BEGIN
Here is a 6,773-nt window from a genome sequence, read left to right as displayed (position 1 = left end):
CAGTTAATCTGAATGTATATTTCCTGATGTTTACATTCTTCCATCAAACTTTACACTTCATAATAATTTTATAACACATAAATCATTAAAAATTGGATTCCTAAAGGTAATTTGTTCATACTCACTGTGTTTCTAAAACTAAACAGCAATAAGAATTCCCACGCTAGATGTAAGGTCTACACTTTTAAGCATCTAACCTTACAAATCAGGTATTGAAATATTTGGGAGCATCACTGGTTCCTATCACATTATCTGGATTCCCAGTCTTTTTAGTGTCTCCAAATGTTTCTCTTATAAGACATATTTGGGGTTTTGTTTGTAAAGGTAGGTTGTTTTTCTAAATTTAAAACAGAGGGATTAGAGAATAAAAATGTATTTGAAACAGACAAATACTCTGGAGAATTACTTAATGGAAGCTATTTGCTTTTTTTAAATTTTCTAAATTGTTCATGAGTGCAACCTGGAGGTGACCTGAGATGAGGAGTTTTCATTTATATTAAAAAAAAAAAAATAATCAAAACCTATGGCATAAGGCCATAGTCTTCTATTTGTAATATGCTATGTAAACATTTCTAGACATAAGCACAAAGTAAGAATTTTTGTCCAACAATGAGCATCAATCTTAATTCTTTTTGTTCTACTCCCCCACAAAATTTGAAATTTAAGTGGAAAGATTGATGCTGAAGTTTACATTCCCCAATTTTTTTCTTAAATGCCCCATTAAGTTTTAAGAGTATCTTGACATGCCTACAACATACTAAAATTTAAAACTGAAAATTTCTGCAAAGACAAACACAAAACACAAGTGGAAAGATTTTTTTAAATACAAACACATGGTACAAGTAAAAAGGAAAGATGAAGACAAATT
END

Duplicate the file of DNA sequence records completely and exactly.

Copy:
Here is a 6,773-nt window from a genome sequence, read left to right as displayed (position 1 = left end):
CAGTTAATCTGAATGTATATTTCCTGATGTTTACATTCTTCCATCAAACTTTACACTTCATAATAATTTTATAACACATAAATCATTAAAAATTGGATTCCTAAAGGTAATTTGTTCATACTCACTGTGTTTCTAAAACTAAACAGCAATAAGAATTCCCACGCTAGATGTAAGGTCTACACTTTTAAGCATCTAACCTTACAAATCAGGTATTGAAATATTTGGGAGCATCACTGGTTCCTATCACATTATCTGGATTCCCAGTCTTTTTAGTGTCTCCAAATGTTTCTCTTATAAGACATATTTGGGGTTTTGTTTGTAAAGGTAGGTTGTTTTTCTAAATTTAAAACAGAGGGATTAGAGAATAAAAATGTATTTGAAACAGACAAATACTCTGGAGAATTACTTAATGGAAGCTATTTGCTTTTTTTAAATTTTCTAAATTGTTCATGAGTGCAACCTGGAGGTGACCTGAGATGAGGAGTTTTCATTTATATTAAAAAAAAAAAAATAATCAAAACCTATGGCATAAGGCCATAGTCTTCTATTTGTAATATGCTATGTAAACATTTCTAGACATAAGCACAAAGTAAGAATTTTTGTCCAACAATGAGCATCAATCTTAATTCTTTTTGTTCTACTCCCCCACAAAATTTGAAATTTAAGTGGAAAGATTGATGCTGAAGTTTACATTCCCCAATTTTTTTCTTAAATGCCCCATTAAGTTTTAAGAGTATCTTGACATGCCTACAACATACTAAAATTTAAAACTGAAAATTTCTGCAAAGACAAACACAAAACACAAGTGGAAAGATTTTTTTAAATACAAACACATGGTACAAGTAAAAAGGAAAGATGAAGACAAATT